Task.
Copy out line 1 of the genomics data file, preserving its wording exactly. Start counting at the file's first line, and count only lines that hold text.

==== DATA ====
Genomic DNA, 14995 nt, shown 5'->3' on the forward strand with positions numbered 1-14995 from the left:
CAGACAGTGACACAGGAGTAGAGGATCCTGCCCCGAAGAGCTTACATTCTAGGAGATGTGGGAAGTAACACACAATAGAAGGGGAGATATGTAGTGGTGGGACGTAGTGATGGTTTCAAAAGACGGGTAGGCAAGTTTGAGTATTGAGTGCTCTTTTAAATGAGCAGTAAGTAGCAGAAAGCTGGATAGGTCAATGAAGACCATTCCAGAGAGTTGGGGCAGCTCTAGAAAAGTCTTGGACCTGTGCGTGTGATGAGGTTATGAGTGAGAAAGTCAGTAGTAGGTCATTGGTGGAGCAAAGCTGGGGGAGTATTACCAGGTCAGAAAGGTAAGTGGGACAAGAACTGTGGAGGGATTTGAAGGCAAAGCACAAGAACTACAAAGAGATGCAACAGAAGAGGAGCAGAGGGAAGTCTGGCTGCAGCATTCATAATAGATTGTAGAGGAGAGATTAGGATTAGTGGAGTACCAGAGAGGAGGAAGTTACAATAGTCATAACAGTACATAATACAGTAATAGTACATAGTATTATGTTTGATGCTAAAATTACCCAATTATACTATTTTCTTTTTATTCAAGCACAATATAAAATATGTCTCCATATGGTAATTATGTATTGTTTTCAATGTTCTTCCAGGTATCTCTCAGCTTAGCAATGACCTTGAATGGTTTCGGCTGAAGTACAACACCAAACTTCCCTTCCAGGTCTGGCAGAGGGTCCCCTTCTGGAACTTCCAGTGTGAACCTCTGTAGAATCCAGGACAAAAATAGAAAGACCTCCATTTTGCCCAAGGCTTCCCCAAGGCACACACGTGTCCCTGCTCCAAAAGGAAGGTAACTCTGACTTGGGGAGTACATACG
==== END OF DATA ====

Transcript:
Genomic DNA, 14995 nt, shown 5'->3' on the forward strand with positions numbered 1-14995 from the left: